RENO, NV - This week as mothers everywhere are reminded of their children's' love, one northern Nevada mother will again relive the worst moments of her life--her son's disappearance.
"I never realized that something terrible like this would ever happen," says Liza Ackerman-Stewart.
She's been caught in every parent's nightmare reliving a day 29 years in the past.
May 9th, 1983 was a day like any other in her household.
She was then living in Lemmon Valley with her 10 year old son, Tony. The day before he had won trophies showing his rabbits and pony at a 4-H show. She left for work with his prizes to show them off to friends.
"The last thing I said to him was I was going to take them in a share them with the girls at the bank."
Tony apparently got himself dressed and left on the short walk to Lemmon Valley Elementary....and disappeared.
Today, the school would call when he failed to show for class. Back then, they didn't.
Liza says she also didn't get the customary call from Tony when he got home from school, but really didn't start to panic until after she got home and it began to get dark.
The sheriff's office was called, but law enforcement's protocol was also different back then. Missing kids were first assumed to be runaways.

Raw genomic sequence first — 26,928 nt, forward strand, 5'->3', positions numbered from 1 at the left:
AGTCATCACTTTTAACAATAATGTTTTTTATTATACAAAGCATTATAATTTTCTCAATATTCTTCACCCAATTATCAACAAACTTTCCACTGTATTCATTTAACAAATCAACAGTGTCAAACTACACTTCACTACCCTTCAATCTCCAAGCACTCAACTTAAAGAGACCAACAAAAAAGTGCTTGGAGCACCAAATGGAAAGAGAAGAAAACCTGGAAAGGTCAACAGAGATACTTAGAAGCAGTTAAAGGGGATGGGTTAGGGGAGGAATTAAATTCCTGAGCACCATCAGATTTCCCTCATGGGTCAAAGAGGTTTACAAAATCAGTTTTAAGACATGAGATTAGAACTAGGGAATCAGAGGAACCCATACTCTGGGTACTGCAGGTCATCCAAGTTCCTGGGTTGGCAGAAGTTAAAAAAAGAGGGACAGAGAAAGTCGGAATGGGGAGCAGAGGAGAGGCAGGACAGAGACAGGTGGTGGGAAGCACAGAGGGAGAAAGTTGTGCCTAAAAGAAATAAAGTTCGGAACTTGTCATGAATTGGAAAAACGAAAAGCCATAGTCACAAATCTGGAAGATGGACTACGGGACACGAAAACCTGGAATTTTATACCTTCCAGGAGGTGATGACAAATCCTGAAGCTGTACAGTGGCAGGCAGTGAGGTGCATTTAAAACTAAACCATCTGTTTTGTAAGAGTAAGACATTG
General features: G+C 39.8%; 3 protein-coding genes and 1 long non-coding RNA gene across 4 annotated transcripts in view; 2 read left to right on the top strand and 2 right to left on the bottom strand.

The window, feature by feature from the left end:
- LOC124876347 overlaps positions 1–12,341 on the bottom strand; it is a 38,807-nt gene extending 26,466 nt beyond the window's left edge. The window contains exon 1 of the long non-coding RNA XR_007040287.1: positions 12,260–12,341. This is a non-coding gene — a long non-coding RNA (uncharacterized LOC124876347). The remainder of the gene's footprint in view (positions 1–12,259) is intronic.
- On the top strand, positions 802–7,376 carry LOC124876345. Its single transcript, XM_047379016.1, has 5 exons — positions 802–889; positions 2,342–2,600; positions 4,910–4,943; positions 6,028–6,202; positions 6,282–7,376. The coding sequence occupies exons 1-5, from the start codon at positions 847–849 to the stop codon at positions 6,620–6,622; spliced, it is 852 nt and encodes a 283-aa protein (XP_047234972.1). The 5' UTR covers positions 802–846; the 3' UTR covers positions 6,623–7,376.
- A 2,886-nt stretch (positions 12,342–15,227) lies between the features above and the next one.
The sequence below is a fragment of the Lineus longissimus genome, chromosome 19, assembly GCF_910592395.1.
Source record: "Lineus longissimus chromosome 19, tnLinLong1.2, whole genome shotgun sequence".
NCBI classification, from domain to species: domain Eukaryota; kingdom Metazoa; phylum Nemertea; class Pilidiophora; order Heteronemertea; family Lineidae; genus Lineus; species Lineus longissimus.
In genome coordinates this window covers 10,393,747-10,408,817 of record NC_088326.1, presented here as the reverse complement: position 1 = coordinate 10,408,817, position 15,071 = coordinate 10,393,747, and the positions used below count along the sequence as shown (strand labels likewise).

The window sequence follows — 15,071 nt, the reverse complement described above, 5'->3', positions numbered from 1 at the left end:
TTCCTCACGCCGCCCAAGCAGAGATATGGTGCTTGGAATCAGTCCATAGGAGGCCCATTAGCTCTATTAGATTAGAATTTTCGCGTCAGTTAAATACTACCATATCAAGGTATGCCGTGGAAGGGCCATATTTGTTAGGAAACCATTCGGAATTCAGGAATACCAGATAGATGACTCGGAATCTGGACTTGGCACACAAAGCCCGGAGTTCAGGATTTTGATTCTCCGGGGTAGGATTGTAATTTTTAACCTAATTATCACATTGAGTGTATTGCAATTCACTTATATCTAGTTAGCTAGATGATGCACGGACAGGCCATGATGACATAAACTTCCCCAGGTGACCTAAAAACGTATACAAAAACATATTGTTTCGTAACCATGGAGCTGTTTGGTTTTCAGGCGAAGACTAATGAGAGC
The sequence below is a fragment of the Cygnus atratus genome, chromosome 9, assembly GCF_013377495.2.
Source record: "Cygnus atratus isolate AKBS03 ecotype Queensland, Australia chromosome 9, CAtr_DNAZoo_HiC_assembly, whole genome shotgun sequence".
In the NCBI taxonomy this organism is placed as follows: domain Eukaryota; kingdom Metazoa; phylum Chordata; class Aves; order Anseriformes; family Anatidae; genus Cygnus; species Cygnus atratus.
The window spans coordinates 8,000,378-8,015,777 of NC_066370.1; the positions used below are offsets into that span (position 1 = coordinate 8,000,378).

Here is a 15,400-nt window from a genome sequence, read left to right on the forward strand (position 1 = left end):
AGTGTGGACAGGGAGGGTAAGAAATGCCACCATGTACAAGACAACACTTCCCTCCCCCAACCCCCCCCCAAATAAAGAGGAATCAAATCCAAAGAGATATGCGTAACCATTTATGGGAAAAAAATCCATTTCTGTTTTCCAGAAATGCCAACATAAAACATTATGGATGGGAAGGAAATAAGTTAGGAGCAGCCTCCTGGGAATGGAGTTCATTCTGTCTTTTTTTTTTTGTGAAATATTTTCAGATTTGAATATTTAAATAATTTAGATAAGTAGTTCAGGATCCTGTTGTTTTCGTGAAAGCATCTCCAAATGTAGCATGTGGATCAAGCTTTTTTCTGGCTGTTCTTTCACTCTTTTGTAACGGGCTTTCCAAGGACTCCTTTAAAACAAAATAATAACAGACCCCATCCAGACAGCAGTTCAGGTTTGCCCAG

And Tony had run away once before, leaving a note and scurrying into the hills after a scolding from his mother about a school assignment, returning hours later.
That did little to calm her fears. "I knew there was a difference between what he'd done earlier and what had happened and it went into the next day and a next day and that's when I realized he's gone."
As the days dragged on to weeks and months, she was left with the worst questions a parent can have and no answers. The first few months were the worst.
"I wanted to end my life because he was gone, but then a little voice said what if he showed up and you're gone."
The anniversary of his disappearance coincides with Mothers Day.
"At work one of the girls received some flowers from, I guess, one of her children for Mother's Day. I saw that and I started crying."
Today she clings to the hope Tony was taken by someone who wanted a child and that he's still out there somewhere. The discovery of Jaycee Dugard 18 years after she was snatched from a South Lake Tahoe bus stop helped refuel that hope.
So, Liza Ackerman-Stewart keeps the vigil, still posting birthday greetings to her son on line in the hope he might be searching and find them.
Tony Franko would be 39 today. She says she would still know him and she hasn't stopped looking or reflecting on that special relationship other families will be celebrating this week.
"Make every day special because these children are precious and you don't know what would happen to them."
Tony Franko's disappearance was the first in a series of missing or murdered children's cases in our area. Each taught some hard lessons and changed the way we react to the report of a missing child.
Today the protocol among local agencies is an immediate massive response using all available resources including the media and the community at large.
It's a policy that assumes the worst while hoping for the best, but not letting the first critical hours pass in inaction.